Congress stalls on policing overhaul, despite public outcry
WASHINGTON - Congress is hitting an impasse on policing legislation, as Senate Democrats on Tuesday opposed a Republican proposal as inadequate, leaving the parties to decide whether to take on the hard job of negotiating a compromise or walk away despite public outcry over the killings of Black Americans.
The standoff threatens to turn the nationwide protests over the deaths of George Floyd, Breonna Taylor and others into another moment that galvanizes the nation but leaves lawmakers unable to act. A new Associated Press-NORC Center for Public Affairs Research poll shows almost all Americans support some degree of criminal justice changes.
“This is a profound moment, it is a moral moment,” said Sen. Cory Booker, D-N.J., a co-author of the Democrats' proposal. “The call is for us to act.”
Yet Congress, as it has so many times before when confronted with crisis — on gun control or immigration changes supported by broad segments of the population — is expected to stall out, for now. Lawmakers are hesitant to make moves upsetting to voters as they campaign for election. And President Donald Trump, facing his own reelection, is an uneven partner with shifting positions on the types of changes he would accept from Capitol Hill.
Ahead of a test vote Wednesday, Senate Majority Leader Mitch McConnell acknowledged it may fall short. If so, he vowed to try again, hoping to pass legislation before a July 4 holiday recess.
“It’s sad that this is falling along party lines,” said Sen. Todd Young, R-Ind. “I hope that that changes.”
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The GOP's Justice Act would create a national database of police use-of-force incidents, restrict police chokeholds and set up new training procedures. It is not as sweeping as a Democratic proposal, which mandates many of the changes and would hold police liable to damages in lawsuits. The White House says an immunity provision is off the table.
Senate Democratic leader Chuck Schumer and top Democrats signaled they would oppose the Republican bill as “not salvageable," as they demand negotiations on a new, bipartisan package with more extensive law enforcement changes and accountability aligned with their own Democratic bill.
The Democratic opposition is being backed by the nation’s leading civil rights organizations and the lawyer, Benjamin Crump, representing the families of Floyd and Taylor, two African Americans whose deaths in police interactions sparked worldwide protests over racial bias in policing.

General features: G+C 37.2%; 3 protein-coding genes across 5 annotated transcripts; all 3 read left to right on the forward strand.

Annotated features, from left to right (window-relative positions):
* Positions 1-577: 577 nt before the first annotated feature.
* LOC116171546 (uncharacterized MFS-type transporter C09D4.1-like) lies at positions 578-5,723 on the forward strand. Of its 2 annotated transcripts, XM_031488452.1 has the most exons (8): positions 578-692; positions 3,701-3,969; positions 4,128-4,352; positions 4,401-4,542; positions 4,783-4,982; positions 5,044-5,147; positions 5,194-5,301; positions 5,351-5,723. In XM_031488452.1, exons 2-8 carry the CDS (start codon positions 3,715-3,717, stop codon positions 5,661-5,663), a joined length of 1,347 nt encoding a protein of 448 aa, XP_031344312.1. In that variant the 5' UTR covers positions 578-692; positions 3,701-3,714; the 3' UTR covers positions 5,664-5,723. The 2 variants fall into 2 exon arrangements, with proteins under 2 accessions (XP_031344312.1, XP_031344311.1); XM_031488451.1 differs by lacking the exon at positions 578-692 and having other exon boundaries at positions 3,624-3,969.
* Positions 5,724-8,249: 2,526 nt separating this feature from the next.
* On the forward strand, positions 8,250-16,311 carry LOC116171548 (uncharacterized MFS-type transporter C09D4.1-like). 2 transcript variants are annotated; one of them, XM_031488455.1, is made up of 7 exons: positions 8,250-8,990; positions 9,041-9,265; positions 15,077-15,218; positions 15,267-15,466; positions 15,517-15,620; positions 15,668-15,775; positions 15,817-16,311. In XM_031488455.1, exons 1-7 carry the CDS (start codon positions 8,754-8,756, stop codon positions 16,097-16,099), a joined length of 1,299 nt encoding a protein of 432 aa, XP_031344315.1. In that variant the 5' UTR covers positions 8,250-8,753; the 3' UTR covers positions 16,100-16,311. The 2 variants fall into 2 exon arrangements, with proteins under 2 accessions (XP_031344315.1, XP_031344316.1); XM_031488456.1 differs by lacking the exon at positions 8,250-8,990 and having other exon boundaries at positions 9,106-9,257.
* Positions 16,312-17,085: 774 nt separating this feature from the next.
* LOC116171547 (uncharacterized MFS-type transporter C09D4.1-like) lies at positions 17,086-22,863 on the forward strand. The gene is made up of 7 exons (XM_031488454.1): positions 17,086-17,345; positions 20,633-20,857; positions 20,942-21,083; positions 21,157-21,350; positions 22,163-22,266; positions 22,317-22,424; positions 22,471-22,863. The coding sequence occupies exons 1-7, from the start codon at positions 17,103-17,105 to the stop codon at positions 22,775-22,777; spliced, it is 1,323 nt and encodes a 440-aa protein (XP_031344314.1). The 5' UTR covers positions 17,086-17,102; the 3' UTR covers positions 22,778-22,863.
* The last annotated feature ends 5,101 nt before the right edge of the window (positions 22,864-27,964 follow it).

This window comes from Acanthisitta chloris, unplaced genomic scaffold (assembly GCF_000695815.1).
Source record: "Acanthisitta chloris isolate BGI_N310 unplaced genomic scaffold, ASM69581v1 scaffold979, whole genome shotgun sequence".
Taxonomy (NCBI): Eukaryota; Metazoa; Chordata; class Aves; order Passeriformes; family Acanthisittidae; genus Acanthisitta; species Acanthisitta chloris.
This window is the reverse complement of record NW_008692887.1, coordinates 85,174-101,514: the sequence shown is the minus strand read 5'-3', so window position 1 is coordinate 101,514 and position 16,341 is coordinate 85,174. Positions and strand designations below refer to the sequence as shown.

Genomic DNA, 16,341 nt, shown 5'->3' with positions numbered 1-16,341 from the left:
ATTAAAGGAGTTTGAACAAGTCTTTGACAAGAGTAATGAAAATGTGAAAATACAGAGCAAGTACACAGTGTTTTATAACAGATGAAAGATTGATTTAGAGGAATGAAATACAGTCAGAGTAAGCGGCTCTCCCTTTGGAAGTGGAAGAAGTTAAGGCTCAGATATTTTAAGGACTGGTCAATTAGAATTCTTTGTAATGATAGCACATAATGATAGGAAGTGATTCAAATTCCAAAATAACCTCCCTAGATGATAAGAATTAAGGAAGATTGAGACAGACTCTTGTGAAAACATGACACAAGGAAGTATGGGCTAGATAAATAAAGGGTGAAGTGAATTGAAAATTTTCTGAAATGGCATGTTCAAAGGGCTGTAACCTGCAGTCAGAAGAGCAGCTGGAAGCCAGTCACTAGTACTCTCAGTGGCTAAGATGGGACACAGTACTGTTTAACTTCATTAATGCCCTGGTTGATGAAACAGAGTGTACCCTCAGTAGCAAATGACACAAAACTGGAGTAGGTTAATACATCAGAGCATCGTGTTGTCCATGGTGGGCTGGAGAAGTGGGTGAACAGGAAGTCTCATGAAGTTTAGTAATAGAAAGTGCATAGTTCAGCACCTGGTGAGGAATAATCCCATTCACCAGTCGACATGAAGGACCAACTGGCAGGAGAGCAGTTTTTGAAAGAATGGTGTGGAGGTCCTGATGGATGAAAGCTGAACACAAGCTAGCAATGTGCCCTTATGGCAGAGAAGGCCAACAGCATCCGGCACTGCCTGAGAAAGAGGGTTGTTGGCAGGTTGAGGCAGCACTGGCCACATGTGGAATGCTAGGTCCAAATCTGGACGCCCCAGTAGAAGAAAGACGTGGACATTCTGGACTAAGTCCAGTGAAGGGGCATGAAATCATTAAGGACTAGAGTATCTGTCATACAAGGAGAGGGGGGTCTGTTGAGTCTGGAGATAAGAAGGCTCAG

“The Black community is tired of the lip service,” Crump said in a statement.
As talks potentially continue, Democrats are trying to force Republicans to the negotiating table to strengthen Democrats' hand. The House is set to approve the Democrats bill later this week. The two bills, the House and Senate versions, would ultimately need to be the same to become law.
“We’re ready to make a law, not just make a point,” McConnell said as he opened the Senate on Tuesday. He said Americans “deserve better than a partisan stalemate.”
But McConnell also said later that if the vote fails this week, he would take a procedural step to allow swift consideration again.
House Speaker Nancy Pelosi has indicated she is eager to enter talks with the Senate as they merge the Democratic and Republican bills, which is a signal that Democrats are not closing the door to a compromise.
Congress is under enormous pressure to establish new oversight and accountability of the police as demonstrations spill into cities large and small nationwide.
During Tuesday's Senate floor debate, Republicans insisted Democrats would have a chance to amend the Senate bill if they allow the debate to begin. But Democrats countered there is no agreement their changes would be up for consideration.
“Now is the time for Congress to pass legislation that will bring real change,” said Sen. Kamala Harris, D-Calif., a co-author with Booker and House leaders on the Democratic bill.
Political risks of inaction are high, as the public wants to see changes after nearly a month of constant demonstrations in cities large and small that is forcing a worldwide reckoning over law enforcement tactics and racial injustice.
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The NAACP Legal Defense and Fund is urging senators to vote against advancing the GOP package and push for changes .
“In this moment, we cannot support legislation that does not embody a strong accountability framework for police officers and other law enforcement who engage in misconduct as well as needed reforms to policing practices,” the organization wrote to senators, according to a letter obtained by AP.
Crump, the attorney for the families, said the GOP package is “in direct contrast to the demands of the people, who have taken to the streets, to call for the reallocation of resources in order to improve social safety nets and public mental health programs.”